Twins genetic disorder kills them if they go outside

URL URL URL URL URL URL URL URL URL URL URL URL URL URL URL URL URL URL URL URL URL URL URL URL URL URL URL URL URL URL URL URL URL URL URL URL URL URL URL URL URL URL URL URL URL URL URL URL URL URL URL URL URL URL URL URL URL URL URL URL URL URL URL URL URL URL URL URL URL URL URL URL URL URL URL URL URL URL URL URL URL URL URL URL URL URL URL URL URL URL URL URL URL URL URL URL URL URL URL URL URL URL URL URL URL URL URL URL URL URL URL URL URL URL URL URL URL URL URL URL URL URL URL URL URL URL URL URL URL URL URL URL URL URL URL URL URL URL URL URL URL URL URL URL URL URL URL URL URL URL URL URL URL URL URL URL URL URL URL URL URL URL URL URL URL URL URL URL URL URL URL URL URL URL URL URL URL URL URL URL URL URL URL URL URL URL URL URL URL URL URL URL URL URL URL URL URL URL URL URL URL URL URL URL URL URL URL URL URL URL URL URL URL URL URL URL URL URL URL URL URL URL URL URL URL URL URL URL URL URL URL URL URL URL URL URL URL URL URL URL URL URL URL URL URL URL URL URL URL URL URL URL URL URL URL URL URL URL URL URL URL URL URL URL URL URL URL URL URL URL URL URL URL URL URL URL URL URL URL URL URL URL URL URL URL URL URL URL URL URL URL URL URL URL URL URL URL URL URL URL URL URL URL URL URL URL URL URL URL URL URL URL URL URL URL URL URL URL URL URL URL URL URL URL URL URL URL URL URL URL URL URL URL URL URL URL URL URL URL URL URL URL URL URL URL URL URL URL URL URL URL URL URL URL URL URL URL URL URL URL URL URL URL URL URL URL URL URL URL URL URL URL URL URL URL URL URL URL URL URL URL URL URL URL URL URL URL URL URL URL URL URL URL URL URL URL URL URL URL URL URL URL URL URL URL URL URL URL URL URL URL URL URL URL URL URL URL URL URL URL URL URL URL URL URL URL URL URL URL URL URL URL URL URL URL URL URL URL URL URL URL URL URL URL URL URL URL URL URL URL URL URL URL URL URL URL URL URL URL URL URL URL URL URL URL URL URL URL URL URL URL URL URL URL URL URL URL URL URL URL URL URL URL URL URL URL URL URL URL URL URL URL URL URL URL URL URL URL URL URL URL URL URL URL URL URL URL URL URL URL URL URL URL URL URL URL URL URL URL URL URL URL URL URL URL URL URL URL URL URL URL URL URL URL URL URL URL URL URL URL URL URL URL URL URL URL URL URL URL URL URL URL URL URL URL URL URL URL URL URL URL URL URL URL URL URL URL URL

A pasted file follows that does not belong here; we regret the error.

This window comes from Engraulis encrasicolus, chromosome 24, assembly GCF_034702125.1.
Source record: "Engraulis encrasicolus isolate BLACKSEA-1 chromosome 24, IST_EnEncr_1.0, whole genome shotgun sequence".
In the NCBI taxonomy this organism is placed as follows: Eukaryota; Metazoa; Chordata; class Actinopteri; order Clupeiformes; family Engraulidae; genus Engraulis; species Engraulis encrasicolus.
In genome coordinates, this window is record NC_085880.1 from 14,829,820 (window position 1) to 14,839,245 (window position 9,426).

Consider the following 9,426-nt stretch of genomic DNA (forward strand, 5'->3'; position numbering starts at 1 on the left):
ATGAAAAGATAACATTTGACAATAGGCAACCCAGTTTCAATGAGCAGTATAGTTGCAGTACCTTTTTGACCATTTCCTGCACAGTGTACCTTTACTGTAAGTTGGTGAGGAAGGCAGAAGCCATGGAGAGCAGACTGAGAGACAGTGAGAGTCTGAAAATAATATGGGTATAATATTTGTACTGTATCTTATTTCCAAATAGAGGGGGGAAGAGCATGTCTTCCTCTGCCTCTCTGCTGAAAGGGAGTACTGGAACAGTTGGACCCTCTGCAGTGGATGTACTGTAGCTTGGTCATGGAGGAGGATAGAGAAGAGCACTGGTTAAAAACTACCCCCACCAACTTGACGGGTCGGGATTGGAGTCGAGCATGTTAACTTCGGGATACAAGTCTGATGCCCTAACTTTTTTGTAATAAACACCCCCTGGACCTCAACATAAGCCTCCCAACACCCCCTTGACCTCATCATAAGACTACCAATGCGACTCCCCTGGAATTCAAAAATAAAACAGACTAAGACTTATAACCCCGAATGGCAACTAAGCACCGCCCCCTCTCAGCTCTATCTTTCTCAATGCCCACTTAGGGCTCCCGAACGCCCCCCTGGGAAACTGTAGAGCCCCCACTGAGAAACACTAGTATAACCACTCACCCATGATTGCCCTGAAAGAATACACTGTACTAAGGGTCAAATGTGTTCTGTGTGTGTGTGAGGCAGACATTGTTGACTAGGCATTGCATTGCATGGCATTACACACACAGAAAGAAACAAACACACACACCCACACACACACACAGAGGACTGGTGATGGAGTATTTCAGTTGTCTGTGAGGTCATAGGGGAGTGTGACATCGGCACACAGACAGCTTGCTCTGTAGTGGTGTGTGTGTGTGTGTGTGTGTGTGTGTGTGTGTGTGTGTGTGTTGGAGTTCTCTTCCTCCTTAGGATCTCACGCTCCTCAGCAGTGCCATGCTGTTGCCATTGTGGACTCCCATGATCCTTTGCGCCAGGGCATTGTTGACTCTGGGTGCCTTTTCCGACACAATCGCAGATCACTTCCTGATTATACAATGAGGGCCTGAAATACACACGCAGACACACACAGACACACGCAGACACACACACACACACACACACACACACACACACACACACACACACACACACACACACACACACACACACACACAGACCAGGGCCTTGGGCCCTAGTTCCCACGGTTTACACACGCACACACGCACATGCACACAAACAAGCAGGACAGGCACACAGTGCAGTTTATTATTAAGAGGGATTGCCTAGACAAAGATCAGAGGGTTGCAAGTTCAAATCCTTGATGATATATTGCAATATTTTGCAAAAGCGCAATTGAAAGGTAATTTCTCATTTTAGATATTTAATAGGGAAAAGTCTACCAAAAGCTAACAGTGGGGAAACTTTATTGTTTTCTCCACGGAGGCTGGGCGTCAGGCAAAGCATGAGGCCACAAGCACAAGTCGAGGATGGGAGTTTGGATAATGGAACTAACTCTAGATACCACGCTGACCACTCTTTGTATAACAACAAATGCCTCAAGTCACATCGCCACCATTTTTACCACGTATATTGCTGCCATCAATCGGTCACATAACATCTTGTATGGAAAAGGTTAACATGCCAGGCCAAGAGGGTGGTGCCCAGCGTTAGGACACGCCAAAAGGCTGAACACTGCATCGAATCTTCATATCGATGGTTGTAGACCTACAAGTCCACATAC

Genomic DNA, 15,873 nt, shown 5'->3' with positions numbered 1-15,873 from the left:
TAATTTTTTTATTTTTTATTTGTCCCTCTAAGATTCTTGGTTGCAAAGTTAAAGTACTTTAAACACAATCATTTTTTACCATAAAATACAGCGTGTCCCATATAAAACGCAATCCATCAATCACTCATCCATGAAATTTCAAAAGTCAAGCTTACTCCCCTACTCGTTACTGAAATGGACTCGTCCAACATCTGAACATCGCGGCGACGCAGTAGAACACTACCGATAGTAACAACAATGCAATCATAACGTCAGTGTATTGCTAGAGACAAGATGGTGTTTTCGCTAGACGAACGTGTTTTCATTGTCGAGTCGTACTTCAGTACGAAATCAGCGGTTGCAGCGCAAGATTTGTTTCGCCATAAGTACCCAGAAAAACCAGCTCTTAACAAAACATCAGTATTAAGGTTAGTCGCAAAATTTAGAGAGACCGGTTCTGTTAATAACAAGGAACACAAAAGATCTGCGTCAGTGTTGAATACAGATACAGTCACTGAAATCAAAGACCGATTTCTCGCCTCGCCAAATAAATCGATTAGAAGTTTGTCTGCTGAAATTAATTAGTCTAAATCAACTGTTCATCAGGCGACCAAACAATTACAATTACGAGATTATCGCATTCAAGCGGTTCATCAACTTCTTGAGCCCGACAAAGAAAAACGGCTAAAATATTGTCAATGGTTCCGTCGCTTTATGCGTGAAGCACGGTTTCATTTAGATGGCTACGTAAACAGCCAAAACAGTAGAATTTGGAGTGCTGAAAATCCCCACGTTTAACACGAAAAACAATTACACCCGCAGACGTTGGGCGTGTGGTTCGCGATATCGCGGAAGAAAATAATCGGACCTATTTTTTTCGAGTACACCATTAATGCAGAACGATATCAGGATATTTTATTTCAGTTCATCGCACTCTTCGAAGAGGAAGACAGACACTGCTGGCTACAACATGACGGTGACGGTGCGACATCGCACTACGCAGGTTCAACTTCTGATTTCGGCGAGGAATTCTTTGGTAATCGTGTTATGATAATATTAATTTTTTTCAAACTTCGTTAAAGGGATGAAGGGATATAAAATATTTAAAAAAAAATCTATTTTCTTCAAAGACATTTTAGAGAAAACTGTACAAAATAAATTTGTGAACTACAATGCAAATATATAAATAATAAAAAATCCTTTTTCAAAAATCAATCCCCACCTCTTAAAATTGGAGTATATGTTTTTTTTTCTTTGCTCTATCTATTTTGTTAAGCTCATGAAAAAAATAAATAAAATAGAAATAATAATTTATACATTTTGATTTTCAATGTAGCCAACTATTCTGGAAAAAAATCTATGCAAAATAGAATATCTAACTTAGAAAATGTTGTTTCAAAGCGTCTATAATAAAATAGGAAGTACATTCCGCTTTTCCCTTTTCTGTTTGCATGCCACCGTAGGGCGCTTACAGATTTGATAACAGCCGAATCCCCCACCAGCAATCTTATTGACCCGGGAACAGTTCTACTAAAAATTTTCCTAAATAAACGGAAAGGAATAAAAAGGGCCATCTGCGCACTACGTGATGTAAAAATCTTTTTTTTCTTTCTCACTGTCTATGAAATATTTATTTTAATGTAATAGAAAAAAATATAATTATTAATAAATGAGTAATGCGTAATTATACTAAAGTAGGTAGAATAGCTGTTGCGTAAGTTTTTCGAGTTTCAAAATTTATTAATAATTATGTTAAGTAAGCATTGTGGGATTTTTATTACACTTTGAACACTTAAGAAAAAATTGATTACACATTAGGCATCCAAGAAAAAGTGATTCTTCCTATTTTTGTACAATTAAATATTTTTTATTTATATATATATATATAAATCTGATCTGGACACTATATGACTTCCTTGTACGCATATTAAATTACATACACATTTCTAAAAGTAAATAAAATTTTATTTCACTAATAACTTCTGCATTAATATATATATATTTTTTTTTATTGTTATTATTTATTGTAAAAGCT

Simple everyday pleasures like going for a walk outside or swimming at the beach would be enough to commit twins Thomas and Vincent to “certain death”.

The 23-year-olds were born with an incredibly rare genetic disorder called Xeroderma Pigmentosum (XP) which makes them fatally allergic to ultraviolet light, including sunlight, Nine reported.

Their parents, Bernard and Françoise, both carried a genetic mutation that predisposed both sons to the condition, which is so rare it affects just one in a million.

“It’s a terminal disease for people that don’t protect themselves,” Vincent said in an episode of Nine Now’s Body Bizarre program.

The parents revealed how the boys used to play outside regularly up until about age two when they started getting red marks on their cheeks.

The red marks were later revealed to be small cancers, which ended up growing on their face, arms and legs.

While doctors predicted the twins wouldn’t survive their teenage years, the family has adopted a series of measures to limit their exposure to ultraviolet light.

Their home in France has windows with filters over them to prevent sunlight from getting inside, similar to what would protect museum exhibits from being damaged.

The light bulbs in the home have also been replaced by bulbs that don’t emit ultraviolet rays.

The only way the brothers can safely go outside is if they cover their body completely, so each of them have an ultraviolet resistant spacesuit and mask.

The mask, displayed by Vincent who has had his since he was 11, was designed by NASA.

The crucial use of all the protective measures has allowed the twins to live safely in Bordeaux, which is partially cloudy year-round but can get up to 200 days of sunshine.

Leave a Comment